Monitor.
I get this question a lot, like what do I monitor? I'm so used to doing Java apps, what's important to kind of keep track of in Node? Memory is probably the number one thing for us anyway. Application data (and I'll talk a little bit more about what that means), application tests, doing those restarts that I talked about, open files can sometimes be occasionally helpful, and just your general OS/system monitoring that you already know and love most of the time.

RSS memory for
us about 3 GB was, we started having problems around that so we had heard 1.7 GB and we had said, lets take it up a notch right, so we actually ran like 2.8 GB and things were actually working pretty good. But when we start getting into that kind of the three GB upper limits, we start having kind of performance problems.

Heap is especially important to watch. That's about a 1.5 GB upper limit. You don't really want to wait until you get to 1.5 GB heap, because the garbage collector gets really aggressive and your performance will start hurting as it's trying harder and harder to fit your memory in. And Node is pretty good at actually staying up, and in some ways that can be a little bit of a detriment because your customers are really suffering and things are going kind of slow. So what you really want to do, is you want to start trending to see what your kind of load average is, and figure out historical trends on exactly what kind of memory that you're used to, and set those thresholds accordingly.

Don't look at this slide and go, I'm just going to set my heap size to 1.5 and alert me on that. If you only normally do 200 MB or something like that, that's what you should be setting your thresholds for. And Hapi has actual configuration for max sizes for RSS memory, Heap memory, and the Event Loop. And for us we deal with a lot of APIs as you can imagine in a big company.

So some of those APIs really suck, and so we may have to wait a long time to get a response. This can be problematic for Node because it's on the Event Loop, and I'm waiting, and then the Event Loop can build up. So we actually have a feature in Hapi to say OK, I've waited like 30 seconds. This is way too long for this API, so I'm just going to give up, and that way your Event Loop doesn't fill up.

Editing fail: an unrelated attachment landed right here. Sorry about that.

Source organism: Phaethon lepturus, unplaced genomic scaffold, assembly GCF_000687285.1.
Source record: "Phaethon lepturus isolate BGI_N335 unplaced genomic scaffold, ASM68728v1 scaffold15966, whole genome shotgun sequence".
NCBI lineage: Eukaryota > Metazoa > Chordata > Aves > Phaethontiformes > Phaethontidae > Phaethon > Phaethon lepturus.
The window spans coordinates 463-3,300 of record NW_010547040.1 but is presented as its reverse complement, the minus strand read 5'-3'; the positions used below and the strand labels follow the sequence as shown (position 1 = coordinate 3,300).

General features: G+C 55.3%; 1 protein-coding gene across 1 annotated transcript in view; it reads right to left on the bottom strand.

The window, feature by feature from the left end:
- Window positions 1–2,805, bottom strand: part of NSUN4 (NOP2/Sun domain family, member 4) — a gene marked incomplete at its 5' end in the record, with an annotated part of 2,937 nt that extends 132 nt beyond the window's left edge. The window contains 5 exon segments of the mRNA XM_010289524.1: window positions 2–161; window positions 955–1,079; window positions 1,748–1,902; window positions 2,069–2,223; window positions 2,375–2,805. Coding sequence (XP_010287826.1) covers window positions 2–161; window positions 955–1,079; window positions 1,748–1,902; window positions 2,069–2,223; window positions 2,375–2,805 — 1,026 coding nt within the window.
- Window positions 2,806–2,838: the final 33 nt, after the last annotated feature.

Application Data. Application Data is generally just kind of your requests, your responses, the errors that happen, ops data related to your instance, and basically you just take all that information, send it to some sort of aggregator, whatever you prefer: Splunk, LogStash, your Big Data, Cassandra, whatever you want to do.

Then you look at dashboards right, and you kind of look at all of this performance information, what are our response times? All those kind of things and you'll find that you can actually see your leaks over time. So it's been really useful for us to do that, and within Hapi we have a plugin called Good that kind of gets the requests, the errors, and the ops data and puts it in like a JSON format, and if you want to shove it off wherever you want you're more than welcome to it.

So application testing, we actually strive for 100% code coverage. It's very difficult in the real world to do that. Our open source stuff we especially strive for that, and in fact all of our open source stuff, the checks are for 100% so we always prioritize integration testing over unit testing.

So I know people get kind of crazy with unit testing. We generally say let's follow the whole flow, and whatever we need left we'll throw into a unit test. It's really important to test your production, so you have all these great integration tests, and you have this environment up and it does all these, here's the checkout flow, here's the cart flow, all those kinds of things. But actually in production do these tests quite regularly, so you can get the overall health of your system because for us, we have tons and tons of dependencies, and it's a nightmare to try to figure out what's going on.

We actually have our own testing plugin called Lab. You can check that out. If you're familiar with Mocha it's a lot like that. It's just more stripped down and has some pretty cool features, but just to quickly mention we have that.

Applications restarts, I kind of mentioned earlier that these are important.
I've seen in a lot of places where this sometimes, oh! it restarted. Out of sight, out of mind, and I think it's really important to actually check that it did restart because you want to know why it restarted. These problems can sort of compound if you're being lazy about it. So I just encourage you to always check, check to make sure if it restarted that it's a known issue, and then actually resolve the issue as quickly as possible because these things can pile up quick.

Open Files, there's not a lot to talk about. This is true of any pretty much programming language. This was useful a lot for us in the beginning, when we were playing with it. We checked the open files, and if you're doing a lot of things with files or obviously in UNIX sockets or files as well, it can indicate some leaking for you. Generally you don't have to check these every five seconds or anything like that, but it's useful to check once in a while.

And then your basic monitor OS/system stuff. You can either do your system checks, anything that's scoped from the system perspective. You could still have—a lot of times for us, actually some sort of Java client that does some sort of analytics or something like that is taking up 50% of the CPU; our actual application in Node is bored out of it's mind.

So just make sure you kind of take a look at that because it could affect the performance. And for us, we've heard CPU usage is a potential problem because of single threaded Node, but during Black Friday we were like, did that CPU just get up to 2%? It was really a non-event for us, and really very different from our old Java land.